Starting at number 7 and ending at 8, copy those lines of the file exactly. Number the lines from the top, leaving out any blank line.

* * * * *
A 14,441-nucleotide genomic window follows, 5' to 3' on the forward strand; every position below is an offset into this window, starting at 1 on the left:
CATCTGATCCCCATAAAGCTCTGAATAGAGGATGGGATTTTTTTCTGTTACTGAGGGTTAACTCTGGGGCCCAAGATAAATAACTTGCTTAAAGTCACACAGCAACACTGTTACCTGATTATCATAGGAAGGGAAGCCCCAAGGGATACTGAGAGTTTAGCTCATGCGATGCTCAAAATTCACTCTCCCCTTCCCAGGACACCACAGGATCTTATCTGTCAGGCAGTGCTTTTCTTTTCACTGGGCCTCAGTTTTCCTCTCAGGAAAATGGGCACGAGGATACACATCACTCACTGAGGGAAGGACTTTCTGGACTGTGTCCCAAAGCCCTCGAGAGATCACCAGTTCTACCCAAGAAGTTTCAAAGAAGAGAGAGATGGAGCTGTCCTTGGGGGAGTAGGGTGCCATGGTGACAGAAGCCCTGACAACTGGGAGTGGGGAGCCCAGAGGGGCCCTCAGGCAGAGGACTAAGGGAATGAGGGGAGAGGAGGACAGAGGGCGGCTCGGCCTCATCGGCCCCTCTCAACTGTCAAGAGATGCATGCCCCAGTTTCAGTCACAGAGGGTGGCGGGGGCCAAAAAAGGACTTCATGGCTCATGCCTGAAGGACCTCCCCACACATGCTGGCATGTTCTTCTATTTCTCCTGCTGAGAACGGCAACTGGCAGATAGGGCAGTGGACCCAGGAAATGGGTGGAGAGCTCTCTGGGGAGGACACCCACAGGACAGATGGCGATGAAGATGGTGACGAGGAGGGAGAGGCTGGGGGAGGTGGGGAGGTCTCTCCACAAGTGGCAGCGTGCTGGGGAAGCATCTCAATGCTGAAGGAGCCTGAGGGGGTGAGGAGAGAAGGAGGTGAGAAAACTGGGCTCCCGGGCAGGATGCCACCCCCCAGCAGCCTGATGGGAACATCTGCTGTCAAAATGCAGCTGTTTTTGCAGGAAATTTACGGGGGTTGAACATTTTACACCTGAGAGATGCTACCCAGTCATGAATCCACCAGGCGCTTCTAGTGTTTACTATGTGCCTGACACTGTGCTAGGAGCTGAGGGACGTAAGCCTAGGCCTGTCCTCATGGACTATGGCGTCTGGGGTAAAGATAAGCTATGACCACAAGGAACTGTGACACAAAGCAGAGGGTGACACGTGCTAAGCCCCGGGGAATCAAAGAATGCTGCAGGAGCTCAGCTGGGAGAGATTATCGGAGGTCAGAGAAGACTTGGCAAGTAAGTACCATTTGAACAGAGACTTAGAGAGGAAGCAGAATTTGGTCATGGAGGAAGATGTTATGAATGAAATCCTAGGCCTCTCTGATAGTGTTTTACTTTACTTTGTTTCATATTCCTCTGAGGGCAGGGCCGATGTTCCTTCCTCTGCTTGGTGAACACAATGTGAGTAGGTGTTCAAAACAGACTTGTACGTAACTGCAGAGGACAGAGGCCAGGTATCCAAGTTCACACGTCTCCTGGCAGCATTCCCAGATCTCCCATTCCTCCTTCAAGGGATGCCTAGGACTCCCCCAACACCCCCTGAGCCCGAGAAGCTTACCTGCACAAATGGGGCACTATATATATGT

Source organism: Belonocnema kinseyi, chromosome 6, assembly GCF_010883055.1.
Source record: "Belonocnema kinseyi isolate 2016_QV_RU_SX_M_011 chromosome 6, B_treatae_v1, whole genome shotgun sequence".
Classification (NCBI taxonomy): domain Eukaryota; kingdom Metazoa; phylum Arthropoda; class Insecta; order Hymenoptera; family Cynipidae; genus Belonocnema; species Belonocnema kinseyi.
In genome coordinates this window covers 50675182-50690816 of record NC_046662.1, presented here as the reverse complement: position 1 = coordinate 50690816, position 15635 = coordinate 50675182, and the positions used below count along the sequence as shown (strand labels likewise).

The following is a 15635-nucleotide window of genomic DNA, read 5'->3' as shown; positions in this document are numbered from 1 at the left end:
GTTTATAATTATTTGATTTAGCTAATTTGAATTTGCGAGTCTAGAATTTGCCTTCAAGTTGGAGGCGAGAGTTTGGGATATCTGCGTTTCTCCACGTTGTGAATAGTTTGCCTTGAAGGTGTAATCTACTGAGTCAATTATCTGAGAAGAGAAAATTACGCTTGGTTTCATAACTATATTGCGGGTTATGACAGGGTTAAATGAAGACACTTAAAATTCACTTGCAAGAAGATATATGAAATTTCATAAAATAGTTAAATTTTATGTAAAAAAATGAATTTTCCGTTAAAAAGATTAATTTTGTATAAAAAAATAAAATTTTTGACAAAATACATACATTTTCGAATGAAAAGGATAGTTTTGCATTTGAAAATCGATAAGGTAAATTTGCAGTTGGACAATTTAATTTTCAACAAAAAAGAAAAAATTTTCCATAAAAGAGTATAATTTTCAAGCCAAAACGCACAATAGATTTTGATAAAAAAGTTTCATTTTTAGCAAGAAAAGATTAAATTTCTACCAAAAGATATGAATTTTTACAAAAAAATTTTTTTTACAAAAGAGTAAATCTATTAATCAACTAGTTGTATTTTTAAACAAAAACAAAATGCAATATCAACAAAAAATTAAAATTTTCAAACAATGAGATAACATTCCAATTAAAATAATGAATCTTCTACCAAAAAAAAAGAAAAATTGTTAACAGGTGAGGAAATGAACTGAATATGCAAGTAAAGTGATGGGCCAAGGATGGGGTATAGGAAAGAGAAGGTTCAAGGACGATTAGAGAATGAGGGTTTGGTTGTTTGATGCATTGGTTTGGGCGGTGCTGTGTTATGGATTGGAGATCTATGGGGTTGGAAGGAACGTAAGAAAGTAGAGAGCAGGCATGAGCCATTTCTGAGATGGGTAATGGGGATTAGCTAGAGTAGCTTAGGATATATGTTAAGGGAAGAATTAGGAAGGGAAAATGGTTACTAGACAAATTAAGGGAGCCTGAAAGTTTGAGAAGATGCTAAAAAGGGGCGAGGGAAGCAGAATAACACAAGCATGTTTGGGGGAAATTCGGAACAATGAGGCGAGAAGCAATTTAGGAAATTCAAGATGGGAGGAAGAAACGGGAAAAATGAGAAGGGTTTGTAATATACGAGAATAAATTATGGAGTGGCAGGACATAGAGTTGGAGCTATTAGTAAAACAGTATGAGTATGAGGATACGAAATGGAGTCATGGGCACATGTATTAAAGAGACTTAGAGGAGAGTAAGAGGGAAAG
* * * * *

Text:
The following is a 15635-nucleotide window of genomic DNA, read 5'->3' as shown; positions in this document are numbered from 1 at the left end:
GTTTATAATTATTTGATTTAGCTAATTTGAATTTGCGAGTCTAGAATTTGCCTTCAAGTTGGAGGCGAGAGTTTGGGATATCTGCGTTTCTCCACGTTGTGAATAGTTTGCCTTGAAGGTGTAATCTACTGAGTCAATTATCTGAGAAGAGAAAATTACGCTTGGTTTCATAACTATATTGCGGGTTATGACAGGGTTAAATGAAGACACTTAAAATTCACTTGCAAGAAGATATATGAAATTTCATAAAATAGTTAAATTTTATGTAAAAAAATGAATTTTCCGTTAAAAAGATTAATTTTGTATAAAAAAATAAAATTTTTGACAAAATACATACATTTTCGAATGAAAAGGATAGTTTTGCATTTGAAAATCGATAAGGTAAATTTGCAGTTGGACAATTTAATTTTCAACAAAAAAGAAAAAATTTTCCATAAAAGAGTATAATTTTCAAGCCAAAACGCACAATAGATTTTGATAAAAAAGTTTCATTTTTAGCAAGAAAAGATTAAATTTCTACCAAAAGATATGAATTTTTACAAAAAAATTTTTTTTACAAAAGAGTAAATCTATTAATCAACTAGTTGTATTTTTAAACAAAAACAAAATGCAATATCAACAAAAAATTAAAATTTTCAAACAATGAGATAACATTCCAATTAAAATAATGAATCTTCTACCAAAAAAAAAGAAAAATTGTTAACAGGTGAGGAAATGAACTGAATATGCAAGTAAAGTGATGGGCCAAGGATGGGGTATAGGAAAGAGAAGGTTCAAGGACGATTAGAGAATGAGGGTTTGGTTGTTTGATGCATTGGTTTGGGCGGTGCTGTGTTATGGATTGGAGATCTATGGGGTTGGAAGGAACGTAAGAAAGTAGAGAGCAGGCATGAGCCATTTCTGAGATGGGTAATGGGGATTAGCTAGAGTAGCTTAGGATATATGTTAAGGGAAGAATTAGGAAGGGAAAATGGTTACTAGACAAATTAAGGGAGCCTGAAAGTTTGAGAAGATGCTAAAAAGGGGCGAGGGAAGCAGAATAACACAAGCATGTTTGGGGGAAATTCGGAACAATGAGGCGAGAAGCAATTTAGGAAATTCAAGATGGGAGGAAGAAACGGGAAAAATGAGAAGGGTTTGTAATATACGAGAATAAATTATGGAGTGGCAGGACATAGAGTTGGAGCTATTAGTAAAACAGTATGAGTATGAGGATACGAAATGGAGTCATGGGCACATGTATTAAAGAGACTTAGAGGAGAGTAAGAGGGAAAG